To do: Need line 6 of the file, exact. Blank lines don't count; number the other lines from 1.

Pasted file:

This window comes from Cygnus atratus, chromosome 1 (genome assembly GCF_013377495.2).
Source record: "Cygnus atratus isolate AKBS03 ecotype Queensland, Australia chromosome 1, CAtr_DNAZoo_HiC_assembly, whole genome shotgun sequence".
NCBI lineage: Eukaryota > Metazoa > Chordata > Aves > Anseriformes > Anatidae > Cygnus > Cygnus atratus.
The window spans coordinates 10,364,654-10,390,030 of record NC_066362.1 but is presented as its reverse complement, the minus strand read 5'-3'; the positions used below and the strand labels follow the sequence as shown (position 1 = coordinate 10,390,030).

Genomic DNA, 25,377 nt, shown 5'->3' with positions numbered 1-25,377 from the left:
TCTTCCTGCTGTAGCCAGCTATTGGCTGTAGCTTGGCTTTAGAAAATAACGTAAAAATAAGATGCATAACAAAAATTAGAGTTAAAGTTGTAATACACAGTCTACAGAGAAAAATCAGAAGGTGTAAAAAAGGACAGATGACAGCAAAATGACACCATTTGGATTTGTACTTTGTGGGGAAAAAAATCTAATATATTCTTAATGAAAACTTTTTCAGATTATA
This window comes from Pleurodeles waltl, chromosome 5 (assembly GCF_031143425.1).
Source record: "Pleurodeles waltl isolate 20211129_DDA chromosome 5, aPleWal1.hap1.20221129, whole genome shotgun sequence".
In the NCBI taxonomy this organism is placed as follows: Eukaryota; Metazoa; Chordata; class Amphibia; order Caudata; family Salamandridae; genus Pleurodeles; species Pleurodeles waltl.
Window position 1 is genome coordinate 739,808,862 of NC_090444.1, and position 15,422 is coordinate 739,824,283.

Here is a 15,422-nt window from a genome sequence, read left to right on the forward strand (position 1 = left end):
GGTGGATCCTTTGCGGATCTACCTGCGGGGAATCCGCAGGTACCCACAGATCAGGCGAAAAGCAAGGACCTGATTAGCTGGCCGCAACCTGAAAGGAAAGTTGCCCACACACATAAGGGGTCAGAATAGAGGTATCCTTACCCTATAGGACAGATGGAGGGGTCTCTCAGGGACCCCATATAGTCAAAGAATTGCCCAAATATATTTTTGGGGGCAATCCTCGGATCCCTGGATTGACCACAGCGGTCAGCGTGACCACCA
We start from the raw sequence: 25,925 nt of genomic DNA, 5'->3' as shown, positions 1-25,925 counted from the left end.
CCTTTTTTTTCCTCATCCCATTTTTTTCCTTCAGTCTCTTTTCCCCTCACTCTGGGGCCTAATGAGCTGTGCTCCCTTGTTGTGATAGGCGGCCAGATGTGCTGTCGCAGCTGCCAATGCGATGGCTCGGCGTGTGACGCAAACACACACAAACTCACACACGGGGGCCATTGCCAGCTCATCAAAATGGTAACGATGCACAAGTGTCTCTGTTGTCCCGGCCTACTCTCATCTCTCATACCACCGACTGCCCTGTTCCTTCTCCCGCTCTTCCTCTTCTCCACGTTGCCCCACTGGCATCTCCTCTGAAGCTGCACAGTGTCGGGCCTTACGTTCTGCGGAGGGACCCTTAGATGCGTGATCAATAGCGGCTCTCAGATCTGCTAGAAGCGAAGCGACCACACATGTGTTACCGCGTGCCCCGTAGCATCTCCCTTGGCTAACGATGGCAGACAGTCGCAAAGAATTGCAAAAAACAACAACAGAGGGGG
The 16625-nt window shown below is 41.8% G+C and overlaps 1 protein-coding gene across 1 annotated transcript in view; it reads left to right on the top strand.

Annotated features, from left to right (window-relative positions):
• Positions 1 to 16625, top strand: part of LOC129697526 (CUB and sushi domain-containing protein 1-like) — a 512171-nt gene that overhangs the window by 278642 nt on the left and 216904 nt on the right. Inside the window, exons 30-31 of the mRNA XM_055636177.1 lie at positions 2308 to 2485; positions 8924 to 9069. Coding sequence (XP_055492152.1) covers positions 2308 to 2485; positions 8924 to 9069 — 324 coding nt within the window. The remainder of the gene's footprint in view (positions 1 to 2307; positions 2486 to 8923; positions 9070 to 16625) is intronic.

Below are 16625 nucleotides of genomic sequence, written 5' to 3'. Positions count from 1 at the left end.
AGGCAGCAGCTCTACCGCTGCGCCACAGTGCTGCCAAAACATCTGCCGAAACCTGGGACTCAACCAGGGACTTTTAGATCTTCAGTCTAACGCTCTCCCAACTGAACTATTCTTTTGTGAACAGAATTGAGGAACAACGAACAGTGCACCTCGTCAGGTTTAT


TCTTCCTGCTGTAGCCAGCTATTGGCTGTAGCTTGGCTTTAGAAAATAACGTAAAAATAAGATGCATAACAAAAATTAGAGTTAAAGTTGTAATACACAGTCTACAGAGAAAAATCAGAAGGTGTAAAAAAGGACAGATGACAGCAAAATGACACCATTTGGATTTGTACTTTGTGGGGAAAAAAATCTAATATATTCTTAATGAAAACTTTTTCAGATTATA